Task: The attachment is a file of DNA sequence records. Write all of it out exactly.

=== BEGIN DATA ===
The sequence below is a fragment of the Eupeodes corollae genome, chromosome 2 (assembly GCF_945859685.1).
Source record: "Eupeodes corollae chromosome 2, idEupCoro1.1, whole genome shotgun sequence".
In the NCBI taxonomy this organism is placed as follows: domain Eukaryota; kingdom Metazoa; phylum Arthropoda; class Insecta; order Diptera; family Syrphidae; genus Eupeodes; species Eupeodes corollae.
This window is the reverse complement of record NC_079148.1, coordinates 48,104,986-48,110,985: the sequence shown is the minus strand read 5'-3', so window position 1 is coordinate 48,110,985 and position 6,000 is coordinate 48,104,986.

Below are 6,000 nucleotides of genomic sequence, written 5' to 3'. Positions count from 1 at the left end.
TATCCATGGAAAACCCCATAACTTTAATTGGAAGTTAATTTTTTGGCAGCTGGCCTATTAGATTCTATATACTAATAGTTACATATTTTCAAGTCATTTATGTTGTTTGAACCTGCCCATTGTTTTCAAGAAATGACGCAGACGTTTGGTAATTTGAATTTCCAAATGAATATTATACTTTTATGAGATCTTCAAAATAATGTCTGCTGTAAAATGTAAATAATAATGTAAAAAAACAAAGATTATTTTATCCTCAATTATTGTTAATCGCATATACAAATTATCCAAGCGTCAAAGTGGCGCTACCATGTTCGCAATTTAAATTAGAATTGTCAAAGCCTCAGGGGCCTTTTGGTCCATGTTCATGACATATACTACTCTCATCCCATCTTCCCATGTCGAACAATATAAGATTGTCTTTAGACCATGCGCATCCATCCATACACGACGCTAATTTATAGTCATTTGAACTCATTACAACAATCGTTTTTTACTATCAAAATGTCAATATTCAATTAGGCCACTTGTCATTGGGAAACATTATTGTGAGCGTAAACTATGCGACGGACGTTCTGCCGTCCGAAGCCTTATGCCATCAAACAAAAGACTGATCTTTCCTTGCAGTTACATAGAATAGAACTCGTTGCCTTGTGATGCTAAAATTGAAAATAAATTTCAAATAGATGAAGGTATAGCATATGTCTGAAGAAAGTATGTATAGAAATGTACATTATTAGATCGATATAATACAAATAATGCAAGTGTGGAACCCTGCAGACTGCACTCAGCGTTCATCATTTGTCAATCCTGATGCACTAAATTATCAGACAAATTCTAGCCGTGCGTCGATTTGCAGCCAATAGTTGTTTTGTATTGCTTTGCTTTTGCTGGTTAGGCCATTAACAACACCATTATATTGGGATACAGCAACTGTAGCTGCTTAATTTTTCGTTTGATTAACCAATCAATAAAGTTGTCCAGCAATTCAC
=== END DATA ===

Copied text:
The sequence below is a fragment of the Eupeodes corollae genome, chromosome 2 (assembly GCF_945859685.1).
Source record: "Eupeodes corollae chromosome 2, idEupCoro1.1, whole genome shotgun sequence".
In the NCBI taxonomy this organism is placed as follows: domain Eukaryota; kingdom Metazoa; phylum Arthropoda; class Insecta; order Diptera; family Syrphidae; genus Eupeodes; species Eupeodes corollae.
This window is the reverse complement of record NC_079148.1, coordinates 48,104,986-48,110,985: the sequence shown is the minus strand read 5'-3', so window position 1 is coordinate 48,110,985 and position 6,000 is coordinate 48,104,986.

Below are 6,000 nucleotides of genomic sequence, written 5' to 3'. Positions count from 1 at the left end.
TATCCATGGAAAACCCCATAACTTTAATTGGAAGTTAATTTTTTGGCAGCTGGCCTATTAGATTCTATATACTAATAGTTACATATTTTCAAGTCATTTATGTTGTTTGAACCTGCCCATTGTTTTCAAGAAATGACGCAGACGTTTGGTAATTTGAATTTCCAAATGAATATTATACTTTTATGAGATCTTCAAAATAATGTCTGCTGTAAAATGTAAATAATAATGTAAAAAAACAAAGATTATTTTATCCTCAATTATTGTTAATCGCATATACAAATTATCCAAGCGTCAAAGTGGCGCTACCATGTTCGCAATTTAAATTAGAATTGTCAAAGCCTCAGGGGCCTTTTGGTCCATGTTCATGACATATACTACTCTCATCCCATCTTCCCATGTCGAACAATATAAGATTGTCTTTAGACCATGCGCATCCATCCATACACGACGCTAATTTATAGTCATTTGAACTCATTACAACAATCGTTTTTTACTATCAAAATGTCAATATTCAATTAGGCCACTTGTCATTGGGAAACATTATTGTGAGCGTAAACTATGCGACGGACGTTCTGCCGTCCGAAGCCTTATGCCATCAAACAAAAGACTGATCTTTCCTTGCAGTTACATAGAATAGAACTCGTTGCCTTGTGATGCTAAAATTGAAAATAAATTTCAAATAGATGAAGGTATAGCATATGTCTGAAGAAAGTATGTATAGAAATGTACATTATTAGATCGATATAATACAAATAATGCAAGTGTGGAACCCTGCAGACTGCACTCAGCGTTCATCATTTGTCAATCCTGATGCACTAAATTATCAGACAAATTCTAGCCGTGCGTCGATTTGCAGCCAATAGTTGTTTTGTATTGCTTTGCTTTTGCTGGTTAGGCCATTAACAACACCATTATATTGGGATACAGCAACTGTAGCTGCTTAATTTTTCGTTTGATTAACCAATCAATAAAGTTGTCCAGCAATTCAC